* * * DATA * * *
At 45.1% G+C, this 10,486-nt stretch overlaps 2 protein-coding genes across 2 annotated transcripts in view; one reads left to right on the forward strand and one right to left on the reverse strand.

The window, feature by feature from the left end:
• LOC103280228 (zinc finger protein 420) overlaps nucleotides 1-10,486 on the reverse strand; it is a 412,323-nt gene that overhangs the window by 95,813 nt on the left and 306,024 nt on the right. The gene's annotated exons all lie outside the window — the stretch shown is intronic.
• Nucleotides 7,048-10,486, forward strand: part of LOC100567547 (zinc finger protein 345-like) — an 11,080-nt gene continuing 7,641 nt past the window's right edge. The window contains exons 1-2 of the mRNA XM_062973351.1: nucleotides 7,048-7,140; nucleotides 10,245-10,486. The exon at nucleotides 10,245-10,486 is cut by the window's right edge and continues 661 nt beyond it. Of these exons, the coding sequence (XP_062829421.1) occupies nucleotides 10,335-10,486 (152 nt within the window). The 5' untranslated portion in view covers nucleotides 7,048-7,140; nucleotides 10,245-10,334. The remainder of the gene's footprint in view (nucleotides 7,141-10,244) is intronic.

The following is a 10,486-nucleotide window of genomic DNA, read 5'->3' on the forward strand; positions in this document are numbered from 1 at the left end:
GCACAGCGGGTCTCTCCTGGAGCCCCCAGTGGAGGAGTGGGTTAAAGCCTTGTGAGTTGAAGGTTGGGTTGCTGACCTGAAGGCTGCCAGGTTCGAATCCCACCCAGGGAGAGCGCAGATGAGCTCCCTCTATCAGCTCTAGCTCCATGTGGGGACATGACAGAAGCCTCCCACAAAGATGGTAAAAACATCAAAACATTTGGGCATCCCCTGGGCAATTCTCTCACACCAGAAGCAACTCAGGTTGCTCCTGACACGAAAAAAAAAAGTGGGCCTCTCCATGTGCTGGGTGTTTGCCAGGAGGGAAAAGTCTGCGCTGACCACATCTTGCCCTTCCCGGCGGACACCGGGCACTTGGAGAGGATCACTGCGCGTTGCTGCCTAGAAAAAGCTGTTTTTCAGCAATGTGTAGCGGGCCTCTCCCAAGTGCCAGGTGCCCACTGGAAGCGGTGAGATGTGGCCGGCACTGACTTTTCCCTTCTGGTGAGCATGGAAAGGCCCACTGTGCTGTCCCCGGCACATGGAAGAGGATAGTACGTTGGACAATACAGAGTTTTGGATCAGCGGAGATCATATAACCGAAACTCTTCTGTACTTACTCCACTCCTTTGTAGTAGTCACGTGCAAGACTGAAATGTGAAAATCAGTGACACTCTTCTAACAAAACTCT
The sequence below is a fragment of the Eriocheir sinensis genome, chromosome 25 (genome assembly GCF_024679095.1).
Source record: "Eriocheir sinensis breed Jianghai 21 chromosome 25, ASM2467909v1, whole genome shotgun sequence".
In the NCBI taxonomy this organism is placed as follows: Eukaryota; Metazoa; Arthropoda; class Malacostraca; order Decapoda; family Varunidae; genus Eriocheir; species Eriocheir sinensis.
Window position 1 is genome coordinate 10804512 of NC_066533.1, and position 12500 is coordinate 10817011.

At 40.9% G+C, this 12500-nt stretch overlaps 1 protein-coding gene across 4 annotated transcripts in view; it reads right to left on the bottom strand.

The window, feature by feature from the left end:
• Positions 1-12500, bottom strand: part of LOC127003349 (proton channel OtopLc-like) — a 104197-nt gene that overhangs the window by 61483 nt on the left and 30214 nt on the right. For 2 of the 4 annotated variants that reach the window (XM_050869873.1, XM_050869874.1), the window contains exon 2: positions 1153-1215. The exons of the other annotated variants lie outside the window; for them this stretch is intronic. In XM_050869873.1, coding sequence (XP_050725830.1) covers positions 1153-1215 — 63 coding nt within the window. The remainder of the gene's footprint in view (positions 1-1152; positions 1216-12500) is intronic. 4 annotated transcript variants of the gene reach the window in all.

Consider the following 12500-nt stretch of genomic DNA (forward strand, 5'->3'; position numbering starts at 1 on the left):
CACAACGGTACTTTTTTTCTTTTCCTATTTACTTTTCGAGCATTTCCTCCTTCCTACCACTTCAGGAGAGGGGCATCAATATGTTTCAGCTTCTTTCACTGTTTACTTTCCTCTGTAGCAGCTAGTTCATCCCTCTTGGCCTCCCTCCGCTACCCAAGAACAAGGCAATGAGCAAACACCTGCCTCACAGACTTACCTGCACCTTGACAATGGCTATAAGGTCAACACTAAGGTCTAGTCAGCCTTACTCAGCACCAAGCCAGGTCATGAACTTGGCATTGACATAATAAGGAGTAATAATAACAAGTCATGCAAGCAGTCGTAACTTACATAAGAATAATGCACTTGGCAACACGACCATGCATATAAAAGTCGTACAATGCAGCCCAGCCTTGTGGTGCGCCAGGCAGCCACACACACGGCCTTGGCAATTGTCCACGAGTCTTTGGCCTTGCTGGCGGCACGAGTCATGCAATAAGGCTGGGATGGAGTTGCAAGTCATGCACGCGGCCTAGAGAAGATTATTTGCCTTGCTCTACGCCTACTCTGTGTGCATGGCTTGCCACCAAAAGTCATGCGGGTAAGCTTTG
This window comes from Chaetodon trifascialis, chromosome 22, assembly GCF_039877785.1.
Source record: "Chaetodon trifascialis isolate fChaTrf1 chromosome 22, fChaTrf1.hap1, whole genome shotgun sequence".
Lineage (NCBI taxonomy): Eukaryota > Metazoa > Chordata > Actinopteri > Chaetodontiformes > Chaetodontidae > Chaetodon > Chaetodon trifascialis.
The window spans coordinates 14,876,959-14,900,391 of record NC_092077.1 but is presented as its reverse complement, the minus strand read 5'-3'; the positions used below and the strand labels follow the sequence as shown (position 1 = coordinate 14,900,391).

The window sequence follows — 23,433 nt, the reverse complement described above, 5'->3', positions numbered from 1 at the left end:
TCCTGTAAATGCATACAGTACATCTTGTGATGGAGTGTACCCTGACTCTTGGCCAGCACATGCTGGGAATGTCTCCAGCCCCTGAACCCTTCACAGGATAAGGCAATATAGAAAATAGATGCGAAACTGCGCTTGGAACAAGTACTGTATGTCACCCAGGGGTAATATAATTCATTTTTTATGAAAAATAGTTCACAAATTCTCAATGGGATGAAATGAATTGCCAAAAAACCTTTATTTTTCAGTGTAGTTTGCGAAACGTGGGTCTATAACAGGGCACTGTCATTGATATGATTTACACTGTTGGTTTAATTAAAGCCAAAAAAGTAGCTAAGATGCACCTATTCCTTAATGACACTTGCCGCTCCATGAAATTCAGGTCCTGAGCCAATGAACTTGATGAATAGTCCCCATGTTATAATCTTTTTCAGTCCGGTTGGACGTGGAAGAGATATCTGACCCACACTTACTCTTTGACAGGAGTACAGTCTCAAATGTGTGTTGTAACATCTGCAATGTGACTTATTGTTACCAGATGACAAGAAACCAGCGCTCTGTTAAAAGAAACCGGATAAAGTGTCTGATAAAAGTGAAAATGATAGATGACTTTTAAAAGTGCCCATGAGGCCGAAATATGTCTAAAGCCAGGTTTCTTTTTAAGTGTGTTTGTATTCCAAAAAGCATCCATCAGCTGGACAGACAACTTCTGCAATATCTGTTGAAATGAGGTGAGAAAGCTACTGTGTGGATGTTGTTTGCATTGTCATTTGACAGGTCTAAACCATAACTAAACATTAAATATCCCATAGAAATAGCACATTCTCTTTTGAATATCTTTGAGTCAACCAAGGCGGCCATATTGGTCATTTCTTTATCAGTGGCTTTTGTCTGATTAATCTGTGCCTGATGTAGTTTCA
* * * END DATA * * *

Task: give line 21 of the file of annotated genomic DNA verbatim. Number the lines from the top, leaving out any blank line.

TCCTGTAAATGCATACAGTACATCTTGTGATGGAGTGTACCCTGACTCTTGGCCAGCACATGCTGGGAATGTCTCCAGCCCCTGAACCCTTCACAGGATAAGGCAATATAGAAAATAGATGCGAAACTGCGCTTGGAACAAGTACTGTATGTCACCCAGGGGTAATATAATTCATTTTTTATGAAAAATAGTTCACAAATTCTCAATGGGATGAAATGAATTGCCAAAAAACCTTTATTTTTCAGTGTAGTTTGCGAAACGTGGGTCTATAACAGGGCACTGTCATTGATATGATTTACACTGTTGGTTTAATTAAAGCCAAAAAAGTAGCTAAGATGCACCTATTCCTTAATGACACTTGCCGCTCCATGAAATTCAGGTCCTGAGCCAATGAACTTGATGAATAGTCCCCATGTTATAATCTTTTTCAGTCCGGTTGGACGTGGAAGAGATATCTGACCCACACTTACTCTTTGACAGGAGTACAGTCTCAAATGTGTGTTGTAACATCTGCAATGTGACTTATTGTTACCAGATGACAAGAAACCAGCGCTCTGTTAAAAGAAACCGGATAAAGTGTCTGATAAAAGTGAAAATGATAGATGACTTTTAAAAGTGCCCATGAGGCCGAAATATGTCTAAAGCCAGGTTTCTTTTTAAGTGTGTTTGTATTCCAAAAAGCATCCATCAGCTGGACAGACAACTTCTGCAATATCTGTTGAAATGAGGTGAGAAAGCTACTGTGTGGATGTTGTTTGCATTGTCATTTGACAGGTCTAAACCATAACTAAACATTAAATATCCCATAGAAATAGCACATTCTCTTTTGAATATCTTTGAGTCAACCAAGGCGGCCATATTGGTCATTTCTTTATCAGTGGCTTTTGTCTGATTAATCTGTGCCTGATGTAGTTTCA